Lab News

NIH funded postdoc position focused on cystic kidney diseases

An NIH (T32)-funded postdoctoral position is available in the Mahjoub Lab (Division of Nephrology, Washington University in St. Louis) to study the consequences of centrosomal defects during kidney development and homeostasis. Our group investigates how mutations in centrosomal and ciliary genes disrupt embryonic kidney development and cause renal Ciliopathies including Polycystic Kidney Disease and Nephronophthisis. We are looking for a highly motivated and enthusiastic postdoc with excellent problem solving skills to thrive in a highly supportive and collaborative environment. This project involves the use of mouse models with which we can manipulate centrosome biogenesis in vivo during various stages of kidney development. Other techniques the postdoctoral fellow will learn include the use of primary cell culture models, 3D cyst assays, and kidney organoids. The ideal candidate will have excellent cell and developmental biology training, and experience with mouse models is strongly preferred but not mandatory. Candidates should hold a recent Ph.D. (or M.D./Ph.D.) with less than 3 years of prior postdoctoral experience, and a demonstrated research and publication record with at least one first author publication. Most importantly, we are looking for an individual who is passionate about developing a career in basic and translational research. US citizenship or permanent resident status is required.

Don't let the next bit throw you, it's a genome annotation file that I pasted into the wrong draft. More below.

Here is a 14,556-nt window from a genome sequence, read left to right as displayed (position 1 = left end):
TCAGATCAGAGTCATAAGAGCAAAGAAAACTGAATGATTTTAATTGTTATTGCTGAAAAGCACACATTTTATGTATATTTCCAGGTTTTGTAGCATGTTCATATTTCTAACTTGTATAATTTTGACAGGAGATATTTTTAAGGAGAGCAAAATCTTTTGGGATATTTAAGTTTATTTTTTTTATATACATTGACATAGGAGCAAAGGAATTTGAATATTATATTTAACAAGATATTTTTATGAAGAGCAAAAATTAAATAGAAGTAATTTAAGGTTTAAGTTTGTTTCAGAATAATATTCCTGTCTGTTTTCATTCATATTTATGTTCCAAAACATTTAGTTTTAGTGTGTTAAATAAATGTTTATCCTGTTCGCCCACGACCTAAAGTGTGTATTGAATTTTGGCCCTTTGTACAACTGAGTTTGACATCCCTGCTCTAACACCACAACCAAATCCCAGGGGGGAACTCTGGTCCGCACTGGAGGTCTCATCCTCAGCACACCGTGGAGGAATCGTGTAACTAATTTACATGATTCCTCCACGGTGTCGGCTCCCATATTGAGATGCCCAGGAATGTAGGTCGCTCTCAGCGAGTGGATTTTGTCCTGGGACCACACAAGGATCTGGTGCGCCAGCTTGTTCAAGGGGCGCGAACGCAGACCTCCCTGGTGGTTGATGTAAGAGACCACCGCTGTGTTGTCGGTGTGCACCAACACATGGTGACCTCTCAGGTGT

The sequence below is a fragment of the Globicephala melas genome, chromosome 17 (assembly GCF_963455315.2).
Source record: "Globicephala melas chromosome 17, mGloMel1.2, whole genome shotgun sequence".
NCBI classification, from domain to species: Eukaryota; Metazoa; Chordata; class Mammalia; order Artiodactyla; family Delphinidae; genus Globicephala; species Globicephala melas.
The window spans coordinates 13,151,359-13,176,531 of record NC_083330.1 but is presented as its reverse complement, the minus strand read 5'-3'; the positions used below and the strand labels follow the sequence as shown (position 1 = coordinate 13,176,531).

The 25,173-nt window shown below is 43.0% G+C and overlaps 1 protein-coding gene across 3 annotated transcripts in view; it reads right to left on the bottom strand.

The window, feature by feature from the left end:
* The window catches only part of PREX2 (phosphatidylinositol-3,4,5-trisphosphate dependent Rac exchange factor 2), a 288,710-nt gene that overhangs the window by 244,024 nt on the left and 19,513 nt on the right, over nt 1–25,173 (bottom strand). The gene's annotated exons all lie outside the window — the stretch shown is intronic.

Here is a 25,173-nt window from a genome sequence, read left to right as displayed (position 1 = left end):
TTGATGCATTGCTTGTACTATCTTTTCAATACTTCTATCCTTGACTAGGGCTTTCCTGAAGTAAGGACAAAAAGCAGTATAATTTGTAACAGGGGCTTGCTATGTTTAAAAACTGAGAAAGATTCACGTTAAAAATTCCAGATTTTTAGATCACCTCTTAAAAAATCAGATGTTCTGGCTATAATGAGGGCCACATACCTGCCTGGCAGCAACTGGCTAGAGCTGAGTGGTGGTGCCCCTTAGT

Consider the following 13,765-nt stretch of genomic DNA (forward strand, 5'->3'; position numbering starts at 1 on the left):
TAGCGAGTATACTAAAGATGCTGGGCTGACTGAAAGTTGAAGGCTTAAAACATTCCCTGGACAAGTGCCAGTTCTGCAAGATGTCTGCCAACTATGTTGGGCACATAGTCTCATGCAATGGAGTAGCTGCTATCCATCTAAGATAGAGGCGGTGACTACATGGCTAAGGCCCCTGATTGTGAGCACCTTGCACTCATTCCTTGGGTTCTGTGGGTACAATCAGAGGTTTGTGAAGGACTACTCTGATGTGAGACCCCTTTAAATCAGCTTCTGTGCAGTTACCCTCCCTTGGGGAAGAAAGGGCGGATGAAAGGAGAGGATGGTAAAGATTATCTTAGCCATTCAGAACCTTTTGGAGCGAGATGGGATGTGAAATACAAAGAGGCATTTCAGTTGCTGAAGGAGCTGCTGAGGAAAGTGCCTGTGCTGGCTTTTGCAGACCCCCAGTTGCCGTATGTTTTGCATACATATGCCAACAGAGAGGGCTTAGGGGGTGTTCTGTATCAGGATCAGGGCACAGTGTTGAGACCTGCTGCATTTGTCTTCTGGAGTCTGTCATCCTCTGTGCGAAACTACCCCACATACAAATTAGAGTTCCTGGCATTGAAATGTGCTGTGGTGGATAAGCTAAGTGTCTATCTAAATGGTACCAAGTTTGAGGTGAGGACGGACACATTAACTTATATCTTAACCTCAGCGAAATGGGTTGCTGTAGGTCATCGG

Candidates should submit a short personal statement detailing their research interests and qualifications, and a CV (including a list of individuals who can provide references) by email to Moe Mahjoub (mmahjoub@wustl.edu).

Our laboratory is in an academic setting in the Department of Medicine at Washington University in St. Louis, an internationally recognized research institution with a dynamic research environment and extensive infrastructural and core facility support. Postdoctoral appointees at Washington University receive a starting salary based on the NIH guidelines and a generous benefit package. Washington University is an equal opportunity employer.

Leave a Reply

Your email address will not be published.